Hagopian v. State (2nd Dist. 2014), 2014 WL 265517, involved a challenge to Coastal Commission permitting and enforcement authority brought by egregious Coastal Act violators. The plaintiffs purchased undeveloped coastal zone property in the Santa Monica Mountains in Los Angeles County (“Parcel 24”). At the time, L.A. County did not have a certified Local Coastal Program, and so the Coastal Commission was the coastal development permit issuing authority.
Parcel 24 was entitled with a Coastal Commission-issued coastal development permit for a 3,375 SF single-family residence, along with two other adjoining parcels. The plaintiffs began or completed construction on 8 structures on the combined property, built a second residence on Parcel 24, and “created commercial vineyards by removing substantial swaths of vegetation, grading and filling several areas, and installing an access road, a large solar panel array, and a pool and tennis court” – all without coastal development permits. The Coastal Commission instituted notice of violation proceedings and ultimately issued cease and desist and restoration orders.
The plaintiff put up very weak defenses in the administrative proceedings, but then appealed the Coastal Commission’s decision to the Superior Court, making some technical arguments that Los Angeles County had permitting authority under sections of the Coastal Act addressing temporary authority, and so the Coastal Commission orders were void.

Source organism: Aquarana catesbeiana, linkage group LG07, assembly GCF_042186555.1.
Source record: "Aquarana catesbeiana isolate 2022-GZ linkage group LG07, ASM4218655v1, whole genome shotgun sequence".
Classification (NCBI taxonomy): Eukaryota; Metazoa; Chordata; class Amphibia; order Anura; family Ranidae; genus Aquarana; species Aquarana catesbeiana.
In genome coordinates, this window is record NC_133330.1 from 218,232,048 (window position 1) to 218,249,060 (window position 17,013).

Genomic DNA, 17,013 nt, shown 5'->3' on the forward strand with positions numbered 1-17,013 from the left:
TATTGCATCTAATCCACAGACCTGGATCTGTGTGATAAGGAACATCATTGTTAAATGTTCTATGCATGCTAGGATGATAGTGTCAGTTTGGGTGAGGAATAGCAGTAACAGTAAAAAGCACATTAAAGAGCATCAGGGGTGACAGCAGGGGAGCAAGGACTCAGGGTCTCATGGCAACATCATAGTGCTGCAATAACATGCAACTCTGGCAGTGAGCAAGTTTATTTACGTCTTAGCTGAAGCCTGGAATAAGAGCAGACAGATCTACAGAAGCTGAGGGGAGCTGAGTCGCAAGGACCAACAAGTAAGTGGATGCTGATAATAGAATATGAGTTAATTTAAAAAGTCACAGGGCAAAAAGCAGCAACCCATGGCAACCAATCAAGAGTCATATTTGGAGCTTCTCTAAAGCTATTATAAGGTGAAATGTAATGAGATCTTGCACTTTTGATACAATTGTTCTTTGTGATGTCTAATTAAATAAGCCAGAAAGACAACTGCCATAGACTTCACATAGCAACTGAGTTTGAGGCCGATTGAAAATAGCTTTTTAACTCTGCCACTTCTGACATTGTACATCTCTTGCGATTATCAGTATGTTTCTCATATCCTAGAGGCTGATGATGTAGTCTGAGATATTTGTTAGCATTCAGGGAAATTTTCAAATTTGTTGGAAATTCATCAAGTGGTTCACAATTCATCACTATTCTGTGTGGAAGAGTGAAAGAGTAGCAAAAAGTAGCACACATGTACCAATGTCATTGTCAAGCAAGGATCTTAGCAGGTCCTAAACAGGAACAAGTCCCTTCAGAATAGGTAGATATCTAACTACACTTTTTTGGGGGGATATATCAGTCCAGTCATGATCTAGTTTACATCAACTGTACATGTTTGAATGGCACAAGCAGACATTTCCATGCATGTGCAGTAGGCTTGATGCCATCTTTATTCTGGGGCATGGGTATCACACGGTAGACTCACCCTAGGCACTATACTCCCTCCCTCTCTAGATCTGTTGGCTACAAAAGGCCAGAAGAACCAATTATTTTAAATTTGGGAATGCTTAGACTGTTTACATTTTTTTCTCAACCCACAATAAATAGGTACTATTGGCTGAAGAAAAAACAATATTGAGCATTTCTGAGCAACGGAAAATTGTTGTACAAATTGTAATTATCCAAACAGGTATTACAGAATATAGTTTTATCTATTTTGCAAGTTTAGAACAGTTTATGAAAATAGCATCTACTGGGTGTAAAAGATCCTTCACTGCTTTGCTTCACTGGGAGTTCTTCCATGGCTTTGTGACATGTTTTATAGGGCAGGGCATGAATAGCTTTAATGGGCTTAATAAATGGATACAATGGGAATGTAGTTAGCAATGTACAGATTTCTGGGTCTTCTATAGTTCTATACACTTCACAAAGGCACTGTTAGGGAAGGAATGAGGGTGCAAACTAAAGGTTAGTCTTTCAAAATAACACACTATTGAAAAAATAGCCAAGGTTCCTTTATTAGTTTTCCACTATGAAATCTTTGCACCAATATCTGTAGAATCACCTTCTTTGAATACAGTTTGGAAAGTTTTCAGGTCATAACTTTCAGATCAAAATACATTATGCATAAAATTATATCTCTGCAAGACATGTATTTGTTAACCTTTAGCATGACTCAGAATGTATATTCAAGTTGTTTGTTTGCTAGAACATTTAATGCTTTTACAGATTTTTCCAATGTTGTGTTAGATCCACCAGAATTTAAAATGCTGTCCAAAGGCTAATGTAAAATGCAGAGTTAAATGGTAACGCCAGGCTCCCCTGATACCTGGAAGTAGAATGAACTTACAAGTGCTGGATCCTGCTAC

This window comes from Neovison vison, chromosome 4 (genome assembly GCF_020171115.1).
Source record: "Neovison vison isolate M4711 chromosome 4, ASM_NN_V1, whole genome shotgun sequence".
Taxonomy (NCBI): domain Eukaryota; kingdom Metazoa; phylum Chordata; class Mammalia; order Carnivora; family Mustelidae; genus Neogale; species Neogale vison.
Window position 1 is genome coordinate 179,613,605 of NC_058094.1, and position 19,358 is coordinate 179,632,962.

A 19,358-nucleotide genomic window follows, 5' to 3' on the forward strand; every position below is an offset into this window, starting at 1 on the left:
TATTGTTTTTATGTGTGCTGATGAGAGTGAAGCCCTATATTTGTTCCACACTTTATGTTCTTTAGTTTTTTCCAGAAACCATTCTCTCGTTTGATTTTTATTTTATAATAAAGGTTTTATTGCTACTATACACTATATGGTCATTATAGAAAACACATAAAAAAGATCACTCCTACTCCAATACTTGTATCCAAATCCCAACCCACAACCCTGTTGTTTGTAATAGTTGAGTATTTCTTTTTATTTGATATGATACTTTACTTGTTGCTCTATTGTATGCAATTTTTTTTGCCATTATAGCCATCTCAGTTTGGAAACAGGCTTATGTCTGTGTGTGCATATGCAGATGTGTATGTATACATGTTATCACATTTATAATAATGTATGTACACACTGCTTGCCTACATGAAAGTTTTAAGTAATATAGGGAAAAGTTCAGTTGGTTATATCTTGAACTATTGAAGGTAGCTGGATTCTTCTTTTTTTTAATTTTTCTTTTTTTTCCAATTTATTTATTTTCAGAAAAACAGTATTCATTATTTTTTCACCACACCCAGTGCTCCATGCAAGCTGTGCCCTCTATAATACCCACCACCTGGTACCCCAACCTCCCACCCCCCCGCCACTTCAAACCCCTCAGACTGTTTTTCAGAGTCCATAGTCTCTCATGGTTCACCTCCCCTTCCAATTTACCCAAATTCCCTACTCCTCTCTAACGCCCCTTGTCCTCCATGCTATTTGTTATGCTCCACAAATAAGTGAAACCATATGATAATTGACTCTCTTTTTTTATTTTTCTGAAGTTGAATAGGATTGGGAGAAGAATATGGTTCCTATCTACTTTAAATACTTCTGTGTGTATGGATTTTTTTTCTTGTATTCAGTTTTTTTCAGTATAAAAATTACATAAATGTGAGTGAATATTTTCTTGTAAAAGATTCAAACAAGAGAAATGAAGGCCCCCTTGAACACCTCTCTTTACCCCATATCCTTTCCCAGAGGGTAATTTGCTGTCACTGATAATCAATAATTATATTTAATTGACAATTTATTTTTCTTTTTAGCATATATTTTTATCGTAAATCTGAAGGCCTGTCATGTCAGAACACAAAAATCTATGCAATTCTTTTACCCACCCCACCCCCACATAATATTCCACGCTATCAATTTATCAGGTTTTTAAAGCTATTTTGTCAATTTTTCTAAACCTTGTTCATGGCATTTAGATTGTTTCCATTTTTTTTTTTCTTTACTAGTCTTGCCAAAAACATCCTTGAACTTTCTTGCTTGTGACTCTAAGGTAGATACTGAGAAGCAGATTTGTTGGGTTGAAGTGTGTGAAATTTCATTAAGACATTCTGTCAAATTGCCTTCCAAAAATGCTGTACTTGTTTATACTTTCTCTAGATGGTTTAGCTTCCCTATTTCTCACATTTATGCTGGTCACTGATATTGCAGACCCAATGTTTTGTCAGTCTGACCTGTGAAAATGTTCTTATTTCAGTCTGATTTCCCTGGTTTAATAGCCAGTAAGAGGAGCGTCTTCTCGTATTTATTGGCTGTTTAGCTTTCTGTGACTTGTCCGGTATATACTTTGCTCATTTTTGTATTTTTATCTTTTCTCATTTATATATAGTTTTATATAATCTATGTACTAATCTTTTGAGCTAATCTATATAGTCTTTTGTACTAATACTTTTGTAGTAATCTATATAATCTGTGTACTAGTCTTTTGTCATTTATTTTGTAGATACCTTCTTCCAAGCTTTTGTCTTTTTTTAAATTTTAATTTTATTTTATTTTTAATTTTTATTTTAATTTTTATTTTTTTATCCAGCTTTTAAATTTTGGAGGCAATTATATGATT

The trial and appellate courts disagreed, however, and both affirmed the Coastal Commission’s decision. The court of appeal held that the Coastal Commission had proper authority because although the Commission had approved L.A. County’s land use plan for the Santa Monica Mountains, the Commission had yet to approve L.A. County’s local implementation plan for this area – and both elements are required for the Commission to approve a local entity’s local coastal program, which is required before the Commission may delegate permitting authority to a local entity. These rules are well-established, and it appears the plaintiffs spent a significant amount of money and caused significant delay in a legal effort that was doomed from the start.
©2014 Miles J. Dolinger. This article is not intended to and does not constitute legal advice or a solicitation for the formation of an attorney-client relationship.
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